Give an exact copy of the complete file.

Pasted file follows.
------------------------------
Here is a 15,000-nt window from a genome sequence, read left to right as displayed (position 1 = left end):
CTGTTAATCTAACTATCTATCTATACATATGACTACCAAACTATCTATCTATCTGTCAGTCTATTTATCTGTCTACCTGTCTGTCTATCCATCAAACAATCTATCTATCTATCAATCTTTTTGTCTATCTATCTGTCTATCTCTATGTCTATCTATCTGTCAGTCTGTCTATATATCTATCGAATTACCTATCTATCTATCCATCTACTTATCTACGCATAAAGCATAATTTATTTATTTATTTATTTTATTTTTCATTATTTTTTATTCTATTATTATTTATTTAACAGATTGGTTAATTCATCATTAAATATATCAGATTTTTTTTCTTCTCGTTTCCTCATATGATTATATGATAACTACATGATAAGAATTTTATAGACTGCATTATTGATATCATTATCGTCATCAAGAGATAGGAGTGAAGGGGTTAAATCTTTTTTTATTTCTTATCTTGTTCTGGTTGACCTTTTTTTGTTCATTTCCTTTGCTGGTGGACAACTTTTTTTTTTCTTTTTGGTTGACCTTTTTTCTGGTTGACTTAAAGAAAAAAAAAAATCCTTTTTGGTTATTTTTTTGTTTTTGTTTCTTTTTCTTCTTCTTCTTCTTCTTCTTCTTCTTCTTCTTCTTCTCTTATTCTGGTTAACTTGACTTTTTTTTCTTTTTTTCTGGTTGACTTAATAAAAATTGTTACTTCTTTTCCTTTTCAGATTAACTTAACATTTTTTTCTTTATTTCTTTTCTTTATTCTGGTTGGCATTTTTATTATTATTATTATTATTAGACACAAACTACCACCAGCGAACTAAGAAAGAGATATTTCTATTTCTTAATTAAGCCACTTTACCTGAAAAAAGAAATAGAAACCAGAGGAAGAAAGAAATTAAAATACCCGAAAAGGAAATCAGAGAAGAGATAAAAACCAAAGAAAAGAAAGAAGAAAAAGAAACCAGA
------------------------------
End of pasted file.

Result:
Here is a 15,000-nt window from a genome sequence, read left to right as displayed (position 1 = left end):
CTGTTAATCTAACTATCTATCTATACATATGACTACCAAACTATCTATCTATCTGTCAGTCTATTTATCTGTCTACCTGTCTGTCTATCCATCAAACAATCTATCTATCTATCAATCTTTTTGTCTATCTATCTGTCTATCTCTATGTCTATCTATCTGTCAGTCTGTCTATATATCTATCGAATTACCTATCTATCTATCCATCTACTTATCTACGCATAAAGCATAATTTATTTATTTATTTATTTTATTTTTCATTATTTTTTATTCTATTATTATTTATTTAACAGATTGGTTAATTCATCATTAAATATATCAGATTTTTTTTCTTCTCGTTTCCTCATATGATTATATGATAACTACATGATAAGAATTTTATAGACTGCATTATTGATATCATTATCGTCATCAAGAGATAGGAGTGAAGGGGTTAAATCTTTTTTTATTTCTTATCTTGTTCTGGTTGACCTTTTTTTGTTCATTTCCTTTGCTGGTGGACAACTTTTTTTTTTCTTTTTGGTTGACCTTTTTTCTGGTTGACTTAAAGAAAAAAAAAAATCCTTTTTGGTTATTTTTTTGTTTTTGTTTCTTTTTCTTCTTCTTCTTCTTCTTCTTCTTCTTCTTCTTCTTCTCTTATTCTGGTTAACTTGACTTTTTTTTCTTTTTTTCTGGTTGACTTAATAAAAATTGTTACTTCTTTTCCTTTTCAGATTAACTTAACATTTTTTTCTTTATTTCTTTTCTTTATTCTGGTTGGCATTTTTATTATTATTATTATTATTAGACACAAACTACCACCAGCGAACTAAGAAAGAGATATTTCTATTTCTTAATTAAGCCACTTTACCTGAAAAAAGAAATAGAAACCAGAGGAAGAAAGAAATTAAAATACCCGAAAAGGAAATCAGAGAAGAGATAAAAACCAAAGAAAAGAAAGAAGAAAAAGAAACCAGA